Reigelman said the department also has been working with veterans to discount fees associated with teaching certificates and accelerate the review of their applications, which gives more jobs to veterans and their spouses and increases the number of potential teachers.
"The Department of Education understands the importance of keeping learning consistent, class sizes small and having a qualified teacher in every classroom," Reigelman said.
Hope for the future: While administrators might be struggling to find qualified applicants for teaching positions, particularly in STEM, English learners education and special education areas, there are passionate students studying education right now. One example is Baker, who graduated from York College in December with a dual degree in early education and special education.
Teaching to the test, societal pressure and funding reductions haven't made the Red Lion native doubt his ultimate career path. In fact, he will begin teaching at Wrightsville Elementary in the future. He did admit standardized testing makes him a little nervous because teacher's jobs rely on students doing well on the exams.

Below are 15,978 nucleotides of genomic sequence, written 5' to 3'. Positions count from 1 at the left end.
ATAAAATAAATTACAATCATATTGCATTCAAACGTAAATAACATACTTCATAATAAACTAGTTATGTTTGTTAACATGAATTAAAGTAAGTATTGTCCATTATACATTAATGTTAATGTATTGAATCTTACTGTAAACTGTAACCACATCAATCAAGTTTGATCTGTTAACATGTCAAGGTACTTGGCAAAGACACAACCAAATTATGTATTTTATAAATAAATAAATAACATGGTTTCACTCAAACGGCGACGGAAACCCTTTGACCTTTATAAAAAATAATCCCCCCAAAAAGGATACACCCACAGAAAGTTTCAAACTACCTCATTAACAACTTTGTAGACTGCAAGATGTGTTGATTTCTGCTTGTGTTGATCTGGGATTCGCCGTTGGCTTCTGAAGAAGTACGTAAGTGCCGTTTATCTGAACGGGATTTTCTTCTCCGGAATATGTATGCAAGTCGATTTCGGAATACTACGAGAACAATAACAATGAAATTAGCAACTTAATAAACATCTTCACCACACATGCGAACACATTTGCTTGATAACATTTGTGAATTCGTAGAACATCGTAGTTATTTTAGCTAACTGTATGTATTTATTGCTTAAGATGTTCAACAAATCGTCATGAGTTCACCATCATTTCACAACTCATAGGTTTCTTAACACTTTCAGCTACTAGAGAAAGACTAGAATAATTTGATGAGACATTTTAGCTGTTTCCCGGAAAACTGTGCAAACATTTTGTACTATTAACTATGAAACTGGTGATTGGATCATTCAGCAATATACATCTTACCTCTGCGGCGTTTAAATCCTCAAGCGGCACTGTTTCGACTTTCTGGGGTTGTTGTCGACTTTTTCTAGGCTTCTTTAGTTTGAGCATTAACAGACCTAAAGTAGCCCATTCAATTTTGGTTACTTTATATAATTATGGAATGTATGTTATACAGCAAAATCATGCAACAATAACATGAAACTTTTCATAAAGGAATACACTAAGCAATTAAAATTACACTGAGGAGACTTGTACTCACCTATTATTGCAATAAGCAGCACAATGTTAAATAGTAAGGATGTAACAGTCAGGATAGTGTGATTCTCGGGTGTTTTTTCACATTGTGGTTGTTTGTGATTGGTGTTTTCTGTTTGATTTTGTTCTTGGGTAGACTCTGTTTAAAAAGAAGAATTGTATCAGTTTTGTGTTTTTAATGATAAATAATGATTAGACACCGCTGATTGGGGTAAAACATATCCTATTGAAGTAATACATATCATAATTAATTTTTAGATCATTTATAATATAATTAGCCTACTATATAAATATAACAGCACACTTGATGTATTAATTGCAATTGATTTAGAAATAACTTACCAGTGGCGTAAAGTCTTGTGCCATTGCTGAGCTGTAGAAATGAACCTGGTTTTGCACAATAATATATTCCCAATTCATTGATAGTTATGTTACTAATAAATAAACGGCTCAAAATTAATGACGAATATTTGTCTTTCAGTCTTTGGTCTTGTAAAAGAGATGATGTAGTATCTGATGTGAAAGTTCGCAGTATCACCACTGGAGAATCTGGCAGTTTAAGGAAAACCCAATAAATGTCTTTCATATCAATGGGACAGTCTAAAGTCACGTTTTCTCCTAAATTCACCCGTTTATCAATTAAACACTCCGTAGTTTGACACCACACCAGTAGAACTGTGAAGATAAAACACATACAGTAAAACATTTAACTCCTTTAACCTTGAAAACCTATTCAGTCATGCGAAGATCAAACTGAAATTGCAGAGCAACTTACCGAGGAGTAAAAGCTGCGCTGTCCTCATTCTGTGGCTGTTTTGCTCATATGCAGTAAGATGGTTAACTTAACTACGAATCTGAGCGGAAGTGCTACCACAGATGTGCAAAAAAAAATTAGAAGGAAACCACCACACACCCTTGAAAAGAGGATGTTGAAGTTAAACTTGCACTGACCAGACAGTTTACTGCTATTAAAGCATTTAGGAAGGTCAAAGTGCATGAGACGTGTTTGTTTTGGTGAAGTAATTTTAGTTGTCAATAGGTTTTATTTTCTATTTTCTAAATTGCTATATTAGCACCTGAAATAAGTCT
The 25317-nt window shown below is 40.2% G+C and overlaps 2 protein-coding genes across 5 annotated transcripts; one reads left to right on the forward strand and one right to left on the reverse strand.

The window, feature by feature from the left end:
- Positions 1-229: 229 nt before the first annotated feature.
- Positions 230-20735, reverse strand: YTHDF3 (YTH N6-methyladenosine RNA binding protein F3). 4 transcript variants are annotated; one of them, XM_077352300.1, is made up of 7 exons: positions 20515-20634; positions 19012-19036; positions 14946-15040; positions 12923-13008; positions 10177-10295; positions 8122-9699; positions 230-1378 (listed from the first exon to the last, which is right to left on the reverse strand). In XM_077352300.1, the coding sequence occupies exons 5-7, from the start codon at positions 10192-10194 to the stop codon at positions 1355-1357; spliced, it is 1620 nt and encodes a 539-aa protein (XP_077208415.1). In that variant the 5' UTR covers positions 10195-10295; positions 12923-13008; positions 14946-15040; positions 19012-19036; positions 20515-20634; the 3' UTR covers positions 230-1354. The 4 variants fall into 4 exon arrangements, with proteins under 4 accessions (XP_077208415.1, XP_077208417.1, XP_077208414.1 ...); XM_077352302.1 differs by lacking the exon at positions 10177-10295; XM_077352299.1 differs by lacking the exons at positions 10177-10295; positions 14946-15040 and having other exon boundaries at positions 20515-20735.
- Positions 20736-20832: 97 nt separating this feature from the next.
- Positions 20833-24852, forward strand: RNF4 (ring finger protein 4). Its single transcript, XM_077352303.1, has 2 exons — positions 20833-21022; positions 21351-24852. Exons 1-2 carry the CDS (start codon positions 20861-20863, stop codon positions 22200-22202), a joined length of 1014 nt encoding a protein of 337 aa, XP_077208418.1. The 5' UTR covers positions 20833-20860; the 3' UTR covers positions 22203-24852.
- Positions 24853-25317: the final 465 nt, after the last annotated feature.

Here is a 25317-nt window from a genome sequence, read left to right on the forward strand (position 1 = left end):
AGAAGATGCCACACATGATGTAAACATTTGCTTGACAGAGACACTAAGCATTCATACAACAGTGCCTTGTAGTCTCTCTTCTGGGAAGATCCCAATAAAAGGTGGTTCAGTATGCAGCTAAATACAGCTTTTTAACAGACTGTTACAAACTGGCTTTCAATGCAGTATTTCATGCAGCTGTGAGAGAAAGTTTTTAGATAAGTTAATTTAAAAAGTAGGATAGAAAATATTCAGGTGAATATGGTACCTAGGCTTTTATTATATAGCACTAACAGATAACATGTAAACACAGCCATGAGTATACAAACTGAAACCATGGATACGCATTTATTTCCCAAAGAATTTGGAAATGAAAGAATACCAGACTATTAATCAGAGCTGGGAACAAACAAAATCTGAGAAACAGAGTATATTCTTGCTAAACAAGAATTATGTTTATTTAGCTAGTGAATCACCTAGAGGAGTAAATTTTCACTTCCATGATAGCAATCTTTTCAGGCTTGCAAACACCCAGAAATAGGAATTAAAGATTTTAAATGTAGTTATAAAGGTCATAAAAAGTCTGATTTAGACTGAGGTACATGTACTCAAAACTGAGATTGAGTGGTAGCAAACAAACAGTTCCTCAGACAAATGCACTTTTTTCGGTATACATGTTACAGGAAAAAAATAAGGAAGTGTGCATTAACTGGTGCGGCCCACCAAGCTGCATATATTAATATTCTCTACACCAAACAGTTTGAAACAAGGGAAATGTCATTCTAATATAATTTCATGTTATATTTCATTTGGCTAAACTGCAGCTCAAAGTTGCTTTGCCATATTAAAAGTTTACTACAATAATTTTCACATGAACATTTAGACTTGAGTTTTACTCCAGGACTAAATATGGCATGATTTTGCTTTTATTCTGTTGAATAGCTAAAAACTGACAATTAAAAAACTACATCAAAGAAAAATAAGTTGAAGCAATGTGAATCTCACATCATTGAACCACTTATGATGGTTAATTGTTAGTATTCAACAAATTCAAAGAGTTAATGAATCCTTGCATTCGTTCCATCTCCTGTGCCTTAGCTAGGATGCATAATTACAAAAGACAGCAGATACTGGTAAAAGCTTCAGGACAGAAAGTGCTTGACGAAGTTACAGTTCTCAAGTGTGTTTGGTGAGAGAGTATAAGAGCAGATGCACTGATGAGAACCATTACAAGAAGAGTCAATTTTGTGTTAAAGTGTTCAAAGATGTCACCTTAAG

"It’s scary that some kids just won’t do well on tests, no matter how hard you try, and then their test scores affect whether you keep your job or not," he said. "That is stressful."
Meagan Craver, originally from Spring Grove, is a middle level education and special education dual major at York College. Like Baker, she knew at an early age that she wanted to be a teacher. Craver, who will graduate in May 2017, worries about the constant changes that occur with education.
Overall, her love for teaching and her students remains steadfast, and she's eager for graduation so she can begin her career as a teacher.
"I love the students, getting to know each student and getting to encourage them and let them know that someone loves them, cares about them and believes in them," Craver said. "That's what I like most: getting to love all my students."